Radio and television reports also identified the early morning attackers in the coastal town of Hergla as followers of an ultraconservative strand of Islam known as Salafis. They were seeking to free one of their members who had been arrested for several crimes, according to the report by the state news agency.
It said the attackers were armed with sticks and stones, and they suffered all the casualties, including the 23-year-old who was killed. Police responded with tear gas and warning shots, and said the young man who died was hit by a stray bullet.
The attack follows an incident Wednesday at a high school near the capital, Tunis, during which three men severely beat the principal and destroyed his car, allegedly because of he refused to allow a student to enter wearing the face-covering veil of the ultraconservatives.
Tunisians overthrew their secular dictatorship in 2011, in an uprising that sparked pro-democracy movements around the region, and since then there has been a surge of religious sentiment.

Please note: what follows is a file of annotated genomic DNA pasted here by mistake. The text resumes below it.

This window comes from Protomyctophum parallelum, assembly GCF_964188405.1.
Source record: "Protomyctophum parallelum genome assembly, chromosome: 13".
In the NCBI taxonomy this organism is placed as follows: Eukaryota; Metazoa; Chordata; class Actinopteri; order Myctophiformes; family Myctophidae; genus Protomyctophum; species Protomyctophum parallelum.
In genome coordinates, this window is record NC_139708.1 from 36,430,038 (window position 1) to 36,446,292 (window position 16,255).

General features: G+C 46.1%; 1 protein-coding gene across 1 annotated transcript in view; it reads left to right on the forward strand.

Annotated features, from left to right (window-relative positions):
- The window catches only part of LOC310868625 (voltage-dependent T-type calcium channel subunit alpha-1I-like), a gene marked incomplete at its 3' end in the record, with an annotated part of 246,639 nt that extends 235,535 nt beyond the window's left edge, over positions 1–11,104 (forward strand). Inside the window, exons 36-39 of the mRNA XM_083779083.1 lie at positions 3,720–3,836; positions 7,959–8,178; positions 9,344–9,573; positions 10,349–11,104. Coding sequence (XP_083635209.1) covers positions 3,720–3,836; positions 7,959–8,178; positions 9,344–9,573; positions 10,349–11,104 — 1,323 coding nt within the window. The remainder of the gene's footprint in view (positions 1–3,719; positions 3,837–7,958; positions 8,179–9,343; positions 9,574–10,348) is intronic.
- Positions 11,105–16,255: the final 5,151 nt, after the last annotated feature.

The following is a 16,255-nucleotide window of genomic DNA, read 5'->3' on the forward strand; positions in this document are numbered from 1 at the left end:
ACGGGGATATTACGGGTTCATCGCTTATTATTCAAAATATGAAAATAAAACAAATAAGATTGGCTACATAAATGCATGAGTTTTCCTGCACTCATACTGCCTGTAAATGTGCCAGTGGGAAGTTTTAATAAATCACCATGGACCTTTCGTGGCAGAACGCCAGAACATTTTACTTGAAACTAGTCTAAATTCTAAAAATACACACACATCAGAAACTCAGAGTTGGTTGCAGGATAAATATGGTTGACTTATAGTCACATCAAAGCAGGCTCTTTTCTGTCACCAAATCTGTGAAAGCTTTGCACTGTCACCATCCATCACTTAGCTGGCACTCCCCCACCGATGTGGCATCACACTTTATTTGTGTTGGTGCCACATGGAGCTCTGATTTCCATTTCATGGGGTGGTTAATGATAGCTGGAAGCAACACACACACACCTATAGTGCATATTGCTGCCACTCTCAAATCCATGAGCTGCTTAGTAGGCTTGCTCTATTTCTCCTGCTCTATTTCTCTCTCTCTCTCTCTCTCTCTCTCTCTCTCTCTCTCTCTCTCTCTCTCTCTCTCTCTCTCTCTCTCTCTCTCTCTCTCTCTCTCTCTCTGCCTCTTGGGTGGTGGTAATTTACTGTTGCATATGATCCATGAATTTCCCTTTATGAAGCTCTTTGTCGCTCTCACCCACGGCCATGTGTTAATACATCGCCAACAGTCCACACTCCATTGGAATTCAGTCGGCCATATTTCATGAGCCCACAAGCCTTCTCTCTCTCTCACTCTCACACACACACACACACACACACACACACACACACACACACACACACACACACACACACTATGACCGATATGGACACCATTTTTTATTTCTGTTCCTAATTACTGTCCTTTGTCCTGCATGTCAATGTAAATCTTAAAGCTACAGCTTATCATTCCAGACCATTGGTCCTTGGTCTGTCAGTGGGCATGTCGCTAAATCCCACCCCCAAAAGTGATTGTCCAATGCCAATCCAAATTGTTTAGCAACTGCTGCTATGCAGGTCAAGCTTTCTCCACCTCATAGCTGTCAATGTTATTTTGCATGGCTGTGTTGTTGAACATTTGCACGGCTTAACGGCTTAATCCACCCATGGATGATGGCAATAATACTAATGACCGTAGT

Some groups, loosely described as Salafis by the media, have been aggressive in trying to push their more conservative views on society, attacking art exhibits, cinemas and liquor stores. A group of Salafis attacked the U.S. Embassy on Sept. 14, destroying a nearby American school.
The wave of arrests that followed the incident, however, saw a dramatic drop in attacks by Salafis.
Tunisia's economy has suffered since the revolution, and nearly a third of young people are unemployed, prompting some to join extremist groups. Observers also say criminals have adopted the Salafi label as a cover for their activities.